Most people are aware that stop-and-go driving in town consumes more fuel than smooth steady changes in speed on the highway. The best option on a long journey is cruise control.
The same principles of cruise control apply to the heating systems in buildings. Boilers starting and stopping with old mechanical limits burn more fuel than a system operated with temperature-sensitive digital controls.
The last few years have seen tremendous gains in digital technology for comfort control and fuel savings in heating systems. The average fuel savings offered by a modern control is 10%-25% with a 1-3 year payback.
The energy savings result from matching the heating water temperature in the radiators to the outdoor temperature. The warmer it is outside, the cooler the heating water becomes. Many buildings were designed to operate with heating water temperatures of 180°F to 200°F on the coldest day of the year. Most of the year Vancouver Island is well above the coldest temperature.
This means you can heat your building with a lower water temperature. Lower temperatures result in less heat loss, less radiator noise and lower fuel bills. Heat the building automatically with the lowest temperature possible for the outside air temperature.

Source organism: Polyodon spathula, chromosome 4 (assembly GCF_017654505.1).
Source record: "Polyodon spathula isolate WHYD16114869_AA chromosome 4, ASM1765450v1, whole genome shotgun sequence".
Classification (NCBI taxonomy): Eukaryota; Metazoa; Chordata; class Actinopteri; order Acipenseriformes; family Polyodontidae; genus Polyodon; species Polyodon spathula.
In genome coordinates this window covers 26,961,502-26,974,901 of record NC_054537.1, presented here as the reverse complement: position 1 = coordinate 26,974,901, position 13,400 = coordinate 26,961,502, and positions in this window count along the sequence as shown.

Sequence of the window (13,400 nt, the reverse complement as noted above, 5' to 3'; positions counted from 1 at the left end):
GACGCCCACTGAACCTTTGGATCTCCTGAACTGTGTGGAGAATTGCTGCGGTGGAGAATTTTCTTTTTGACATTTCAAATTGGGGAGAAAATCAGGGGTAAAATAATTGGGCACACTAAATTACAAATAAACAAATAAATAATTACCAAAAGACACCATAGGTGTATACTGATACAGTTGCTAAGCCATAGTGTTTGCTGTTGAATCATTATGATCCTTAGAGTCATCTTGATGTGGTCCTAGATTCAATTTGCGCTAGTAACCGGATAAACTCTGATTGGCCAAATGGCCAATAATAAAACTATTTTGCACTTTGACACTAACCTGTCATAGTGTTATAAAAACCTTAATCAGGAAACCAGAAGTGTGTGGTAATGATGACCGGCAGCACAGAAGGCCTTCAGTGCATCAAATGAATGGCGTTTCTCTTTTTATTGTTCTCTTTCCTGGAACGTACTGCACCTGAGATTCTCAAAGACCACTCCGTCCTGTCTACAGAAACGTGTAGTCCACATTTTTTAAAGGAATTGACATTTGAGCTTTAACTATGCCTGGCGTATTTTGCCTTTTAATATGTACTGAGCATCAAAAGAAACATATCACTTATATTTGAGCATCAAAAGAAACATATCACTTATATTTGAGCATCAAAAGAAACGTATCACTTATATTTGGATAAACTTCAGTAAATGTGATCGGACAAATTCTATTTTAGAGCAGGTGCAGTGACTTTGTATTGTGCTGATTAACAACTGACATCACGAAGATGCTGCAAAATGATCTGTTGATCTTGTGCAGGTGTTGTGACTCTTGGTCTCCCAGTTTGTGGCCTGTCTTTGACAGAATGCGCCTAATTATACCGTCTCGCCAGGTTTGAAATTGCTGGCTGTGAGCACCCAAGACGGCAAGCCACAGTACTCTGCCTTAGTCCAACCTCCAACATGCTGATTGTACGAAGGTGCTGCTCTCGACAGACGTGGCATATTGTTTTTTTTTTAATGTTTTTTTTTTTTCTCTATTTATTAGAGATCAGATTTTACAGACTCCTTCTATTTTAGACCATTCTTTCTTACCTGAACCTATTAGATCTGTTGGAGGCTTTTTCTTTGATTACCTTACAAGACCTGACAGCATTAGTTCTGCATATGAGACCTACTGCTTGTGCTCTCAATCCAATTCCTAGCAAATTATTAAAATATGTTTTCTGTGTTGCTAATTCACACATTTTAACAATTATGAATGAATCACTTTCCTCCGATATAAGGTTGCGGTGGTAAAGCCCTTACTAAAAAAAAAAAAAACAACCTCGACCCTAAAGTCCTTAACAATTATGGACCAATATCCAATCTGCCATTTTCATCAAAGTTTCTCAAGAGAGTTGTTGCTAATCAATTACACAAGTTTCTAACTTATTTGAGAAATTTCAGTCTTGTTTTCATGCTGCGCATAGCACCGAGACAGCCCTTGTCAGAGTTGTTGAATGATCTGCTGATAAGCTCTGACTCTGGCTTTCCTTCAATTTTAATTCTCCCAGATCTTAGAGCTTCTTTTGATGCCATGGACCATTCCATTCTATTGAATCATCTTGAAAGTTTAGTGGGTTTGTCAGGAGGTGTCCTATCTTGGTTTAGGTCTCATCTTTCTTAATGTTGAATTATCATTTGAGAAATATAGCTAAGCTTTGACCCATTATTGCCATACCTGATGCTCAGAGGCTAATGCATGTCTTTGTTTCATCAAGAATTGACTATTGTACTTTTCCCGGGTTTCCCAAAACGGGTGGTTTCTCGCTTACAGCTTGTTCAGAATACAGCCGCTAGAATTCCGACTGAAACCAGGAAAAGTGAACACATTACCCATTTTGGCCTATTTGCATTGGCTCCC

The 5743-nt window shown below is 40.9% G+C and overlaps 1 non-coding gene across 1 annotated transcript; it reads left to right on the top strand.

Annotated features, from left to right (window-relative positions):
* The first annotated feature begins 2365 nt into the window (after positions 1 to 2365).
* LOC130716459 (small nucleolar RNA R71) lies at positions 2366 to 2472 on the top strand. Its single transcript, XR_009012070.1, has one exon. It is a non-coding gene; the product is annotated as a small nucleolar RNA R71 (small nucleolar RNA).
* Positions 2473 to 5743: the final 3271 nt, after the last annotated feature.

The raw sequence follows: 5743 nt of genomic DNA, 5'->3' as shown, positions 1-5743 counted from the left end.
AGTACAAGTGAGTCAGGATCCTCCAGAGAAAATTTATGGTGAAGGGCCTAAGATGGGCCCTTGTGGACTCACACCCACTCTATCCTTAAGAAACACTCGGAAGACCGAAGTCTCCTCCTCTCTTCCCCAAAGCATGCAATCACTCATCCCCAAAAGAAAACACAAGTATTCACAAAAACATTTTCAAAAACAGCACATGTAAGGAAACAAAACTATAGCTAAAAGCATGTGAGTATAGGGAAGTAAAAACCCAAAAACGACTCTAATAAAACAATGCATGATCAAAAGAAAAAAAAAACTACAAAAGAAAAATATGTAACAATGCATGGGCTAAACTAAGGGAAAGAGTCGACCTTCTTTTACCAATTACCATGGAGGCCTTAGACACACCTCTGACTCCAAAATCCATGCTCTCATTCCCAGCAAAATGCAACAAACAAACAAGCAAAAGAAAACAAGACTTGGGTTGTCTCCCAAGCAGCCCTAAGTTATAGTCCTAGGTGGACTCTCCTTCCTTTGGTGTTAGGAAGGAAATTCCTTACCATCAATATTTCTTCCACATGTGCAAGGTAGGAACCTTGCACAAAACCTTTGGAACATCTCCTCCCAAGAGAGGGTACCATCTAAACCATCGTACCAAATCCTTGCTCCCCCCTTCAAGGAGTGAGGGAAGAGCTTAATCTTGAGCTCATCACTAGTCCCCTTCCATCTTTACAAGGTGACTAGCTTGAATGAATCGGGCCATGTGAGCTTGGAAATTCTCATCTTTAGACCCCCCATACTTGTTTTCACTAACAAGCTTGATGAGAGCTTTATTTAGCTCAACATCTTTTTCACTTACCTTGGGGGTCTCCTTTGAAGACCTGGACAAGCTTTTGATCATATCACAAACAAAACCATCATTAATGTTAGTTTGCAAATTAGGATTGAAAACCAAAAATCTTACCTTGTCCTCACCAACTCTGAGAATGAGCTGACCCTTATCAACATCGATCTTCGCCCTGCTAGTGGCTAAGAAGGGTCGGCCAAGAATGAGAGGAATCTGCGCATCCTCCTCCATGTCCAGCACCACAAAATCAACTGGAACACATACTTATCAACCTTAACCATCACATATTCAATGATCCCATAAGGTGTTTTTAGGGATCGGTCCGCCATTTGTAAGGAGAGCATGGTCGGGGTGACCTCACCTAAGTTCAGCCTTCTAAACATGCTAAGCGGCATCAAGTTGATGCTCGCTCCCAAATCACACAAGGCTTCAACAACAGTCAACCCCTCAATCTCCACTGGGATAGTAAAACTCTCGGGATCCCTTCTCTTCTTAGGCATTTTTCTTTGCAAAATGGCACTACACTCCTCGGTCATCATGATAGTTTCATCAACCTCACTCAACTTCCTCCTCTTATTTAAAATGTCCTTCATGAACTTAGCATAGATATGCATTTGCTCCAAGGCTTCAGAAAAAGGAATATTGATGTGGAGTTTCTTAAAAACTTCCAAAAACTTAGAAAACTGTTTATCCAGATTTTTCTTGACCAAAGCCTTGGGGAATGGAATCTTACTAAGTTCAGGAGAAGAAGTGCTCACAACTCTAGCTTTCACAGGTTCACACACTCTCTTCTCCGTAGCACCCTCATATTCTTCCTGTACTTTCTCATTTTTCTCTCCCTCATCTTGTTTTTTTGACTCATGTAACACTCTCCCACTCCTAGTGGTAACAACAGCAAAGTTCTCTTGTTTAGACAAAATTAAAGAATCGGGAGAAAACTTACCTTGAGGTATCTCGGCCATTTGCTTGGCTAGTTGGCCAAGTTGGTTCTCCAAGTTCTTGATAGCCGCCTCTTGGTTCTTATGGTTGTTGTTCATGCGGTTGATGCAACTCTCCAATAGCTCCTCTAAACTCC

These factors will influence your fuel savings:
• How fast the building loses heat. This is dependent on building design, insulation and windows.
• The type of radiators in the building. Different styles of radiators operate at different water temperatures.
• Tenant expectations of heat. Some tenants fully expect a tropical experience in their suite at your expense. This may be for themselves, their birds or
plants. We have met a few of these people over the years. You are only required to provide 21°C. Many owners keep the temperature higher to accommodate
long-term elderly tenants. If the room temperature needs to be higher, the fuel savings will be limited. There have been instances where we recommended
against installing any modern controls due to the age and lifestyle of the tenants. The first consideration is always the occupancy of the building.
• It’s 21°C but I “feel” cold. This is actually known as the cold 70’s. The air temperature is correct but there is enough radiant cooling from the walls and windows to feel cold. This is identical to walking down the frozen food aisle and feeling cold even when the air temperature is the same as the cereal aisle at the grocery store. If the tenant needs the heating water turned up 15°F this shows up as a 5% increase in consumption. Is 5% of the building’s heating bill more than double pane windows for one suite?
Sometimes a relatively easy solution is available in the marginal suites. Often there is 20ft of baseboard heating cabinet but only 10ft of actual heating tube inside. More fin tube can be added to increase the heat to a comfortable level often without raising the temperature of the water in the radiator.
Matching the people and building with correct control strategy, is where art meets science in application. Practical experience completes the formula for fuel savings and comfort in your buildings.